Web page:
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A photocatalyst for reducing CO2 to CH4

By Paul Grad |

Photocatalytic reduction of CO2 into a fuel is an attractive way to reduce CO2 emissions into the atmosphere, and there are many projects underway around the world to find ways of converting CO2 into chemicals, such as H2, CH4, ethanol, methanol and butanol. However, in order to utilize CO2 as a resource, it is essential to improve the light-absorption efficiency and the CO2-conversion efficiency, and to ensure that the photocatalyst helps prevent the production of secondary harmful substances. Although a number of active photocatalysts have been reported, they suffer from low product yield, instability and low quantum efficiency.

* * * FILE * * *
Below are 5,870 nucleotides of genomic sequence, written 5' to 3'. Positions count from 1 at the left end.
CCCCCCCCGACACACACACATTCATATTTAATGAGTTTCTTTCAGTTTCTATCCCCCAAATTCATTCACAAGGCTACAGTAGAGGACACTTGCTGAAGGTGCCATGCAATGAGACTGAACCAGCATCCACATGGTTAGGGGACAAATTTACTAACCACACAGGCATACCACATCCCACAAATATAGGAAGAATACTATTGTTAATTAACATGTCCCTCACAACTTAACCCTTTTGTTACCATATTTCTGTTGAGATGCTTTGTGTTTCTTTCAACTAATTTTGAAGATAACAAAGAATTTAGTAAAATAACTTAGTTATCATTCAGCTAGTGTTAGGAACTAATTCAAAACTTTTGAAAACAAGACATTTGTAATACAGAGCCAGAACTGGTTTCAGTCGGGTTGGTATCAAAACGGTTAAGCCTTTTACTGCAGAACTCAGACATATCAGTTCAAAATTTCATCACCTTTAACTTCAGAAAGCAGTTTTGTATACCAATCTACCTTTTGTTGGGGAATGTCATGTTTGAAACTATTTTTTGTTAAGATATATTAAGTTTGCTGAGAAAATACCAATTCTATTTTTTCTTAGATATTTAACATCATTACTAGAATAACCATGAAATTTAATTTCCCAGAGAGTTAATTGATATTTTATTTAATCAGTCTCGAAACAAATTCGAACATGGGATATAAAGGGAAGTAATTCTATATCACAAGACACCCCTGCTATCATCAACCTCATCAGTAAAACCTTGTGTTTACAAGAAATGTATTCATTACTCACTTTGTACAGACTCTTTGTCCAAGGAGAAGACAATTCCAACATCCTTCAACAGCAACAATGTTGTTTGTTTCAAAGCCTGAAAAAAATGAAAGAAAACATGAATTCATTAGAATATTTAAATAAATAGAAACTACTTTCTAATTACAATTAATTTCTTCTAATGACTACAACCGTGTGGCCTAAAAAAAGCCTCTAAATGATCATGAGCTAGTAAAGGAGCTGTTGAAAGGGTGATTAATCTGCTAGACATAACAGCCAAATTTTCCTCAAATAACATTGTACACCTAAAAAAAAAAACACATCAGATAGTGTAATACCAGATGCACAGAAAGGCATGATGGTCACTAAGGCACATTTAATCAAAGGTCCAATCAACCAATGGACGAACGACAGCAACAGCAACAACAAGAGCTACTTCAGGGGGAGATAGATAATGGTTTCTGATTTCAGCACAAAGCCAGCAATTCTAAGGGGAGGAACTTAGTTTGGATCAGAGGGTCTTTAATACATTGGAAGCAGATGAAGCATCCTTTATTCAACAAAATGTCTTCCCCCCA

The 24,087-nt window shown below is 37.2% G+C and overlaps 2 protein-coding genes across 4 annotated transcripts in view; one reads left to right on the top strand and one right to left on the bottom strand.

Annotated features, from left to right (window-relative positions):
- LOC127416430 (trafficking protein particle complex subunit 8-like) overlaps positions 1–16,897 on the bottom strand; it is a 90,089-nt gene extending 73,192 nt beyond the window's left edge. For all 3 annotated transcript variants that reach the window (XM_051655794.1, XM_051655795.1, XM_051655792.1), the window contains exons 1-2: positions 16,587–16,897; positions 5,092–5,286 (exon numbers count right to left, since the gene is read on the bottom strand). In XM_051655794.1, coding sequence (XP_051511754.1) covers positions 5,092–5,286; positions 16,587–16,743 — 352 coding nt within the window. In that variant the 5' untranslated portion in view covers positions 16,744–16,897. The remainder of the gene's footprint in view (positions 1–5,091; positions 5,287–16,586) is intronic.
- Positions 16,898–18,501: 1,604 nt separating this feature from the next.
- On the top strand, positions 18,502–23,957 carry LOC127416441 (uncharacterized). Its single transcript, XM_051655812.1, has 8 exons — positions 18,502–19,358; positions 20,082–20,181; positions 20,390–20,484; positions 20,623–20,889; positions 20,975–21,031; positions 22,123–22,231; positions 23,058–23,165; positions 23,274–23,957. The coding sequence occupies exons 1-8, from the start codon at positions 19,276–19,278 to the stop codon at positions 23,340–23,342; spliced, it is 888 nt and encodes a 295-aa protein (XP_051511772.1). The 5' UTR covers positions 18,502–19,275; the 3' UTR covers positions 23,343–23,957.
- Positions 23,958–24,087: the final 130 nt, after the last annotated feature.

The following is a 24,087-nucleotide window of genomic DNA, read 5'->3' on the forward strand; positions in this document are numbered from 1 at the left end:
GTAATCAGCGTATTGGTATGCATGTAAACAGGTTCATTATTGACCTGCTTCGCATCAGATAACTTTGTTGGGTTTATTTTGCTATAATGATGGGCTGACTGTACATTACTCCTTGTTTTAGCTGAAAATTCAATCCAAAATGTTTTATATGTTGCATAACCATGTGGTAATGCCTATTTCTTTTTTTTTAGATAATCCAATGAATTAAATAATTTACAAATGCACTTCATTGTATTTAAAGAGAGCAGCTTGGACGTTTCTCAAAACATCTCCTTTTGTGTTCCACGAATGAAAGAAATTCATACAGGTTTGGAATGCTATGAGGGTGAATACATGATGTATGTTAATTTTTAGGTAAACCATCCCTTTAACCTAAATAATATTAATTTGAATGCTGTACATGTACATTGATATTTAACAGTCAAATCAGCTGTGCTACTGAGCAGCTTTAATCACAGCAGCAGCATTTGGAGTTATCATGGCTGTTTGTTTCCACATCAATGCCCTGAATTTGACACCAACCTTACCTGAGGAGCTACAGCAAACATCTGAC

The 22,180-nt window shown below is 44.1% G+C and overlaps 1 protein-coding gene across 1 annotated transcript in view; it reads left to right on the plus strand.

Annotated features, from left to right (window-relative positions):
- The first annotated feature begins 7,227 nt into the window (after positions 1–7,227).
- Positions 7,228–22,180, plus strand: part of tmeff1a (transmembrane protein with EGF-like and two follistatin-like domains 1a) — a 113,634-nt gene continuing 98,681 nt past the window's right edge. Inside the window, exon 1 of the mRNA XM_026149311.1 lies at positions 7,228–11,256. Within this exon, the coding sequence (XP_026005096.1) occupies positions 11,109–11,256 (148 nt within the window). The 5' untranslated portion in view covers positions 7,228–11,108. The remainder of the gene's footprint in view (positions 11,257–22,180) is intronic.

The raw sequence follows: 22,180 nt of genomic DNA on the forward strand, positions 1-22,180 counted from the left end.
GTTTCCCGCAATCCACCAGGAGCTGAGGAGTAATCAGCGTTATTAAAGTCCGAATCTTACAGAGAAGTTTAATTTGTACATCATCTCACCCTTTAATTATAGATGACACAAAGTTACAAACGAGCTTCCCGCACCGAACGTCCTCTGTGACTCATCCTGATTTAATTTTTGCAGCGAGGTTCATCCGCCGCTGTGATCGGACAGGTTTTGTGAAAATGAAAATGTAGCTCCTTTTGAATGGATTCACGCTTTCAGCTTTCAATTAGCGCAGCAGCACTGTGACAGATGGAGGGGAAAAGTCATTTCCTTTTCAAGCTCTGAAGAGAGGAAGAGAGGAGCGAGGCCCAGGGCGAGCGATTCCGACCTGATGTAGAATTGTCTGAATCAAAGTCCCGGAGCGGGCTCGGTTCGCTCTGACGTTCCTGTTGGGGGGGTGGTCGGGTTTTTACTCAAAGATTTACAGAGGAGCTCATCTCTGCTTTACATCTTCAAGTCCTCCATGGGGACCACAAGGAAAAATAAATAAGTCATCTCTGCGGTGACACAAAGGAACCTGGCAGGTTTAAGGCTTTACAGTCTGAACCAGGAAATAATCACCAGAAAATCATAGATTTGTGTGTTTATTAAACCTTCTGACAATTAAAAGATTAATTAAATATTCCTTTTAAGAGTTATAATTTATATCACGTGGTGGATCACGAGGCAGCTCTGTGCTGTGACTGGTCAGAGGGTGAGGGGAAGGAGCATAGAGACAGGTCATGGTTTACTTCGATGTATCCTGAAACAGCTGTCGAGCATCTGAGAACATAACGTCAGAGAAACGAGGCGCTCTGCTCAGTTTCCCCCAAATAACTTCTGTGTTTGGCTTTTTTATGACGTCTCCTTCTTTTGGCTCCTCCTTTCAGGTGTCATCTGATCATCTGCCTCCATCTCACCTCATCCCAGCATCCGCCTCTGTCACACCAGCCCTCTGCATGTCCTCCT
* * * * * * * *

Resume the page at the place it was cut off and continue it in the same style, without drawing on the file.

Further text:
Now a team from the Daegu Gyeongbuk Institute of Science and Technology (DGIST, Daegu, South Korea; https://en.dgist.ac.kr), led by professor Su-Il In, has succeeded in developing a TiO2-based high-efficiency photocatalyst that converts CO2 to CH4 by means of a simple reduction reaction. The catalyst is made by treating TiO2 with a strong reducing agent — sodium borohydride (NaBH4) — at 350°C for half an hour.

Sensitized with Pt nanoparticles, the material promotes solar spectrum photoconversion of CO2 to CH4 with an apparent quantum yield of 12.40% and a time-normalized CH4 -generation rate of 80.35 µmol/g.h. Professor In says to the best of his knowledge this is a record for photocatalytic-based CO2 reduction. He plans to further improve the CO2-conversion efficiency with a view to commercialization.

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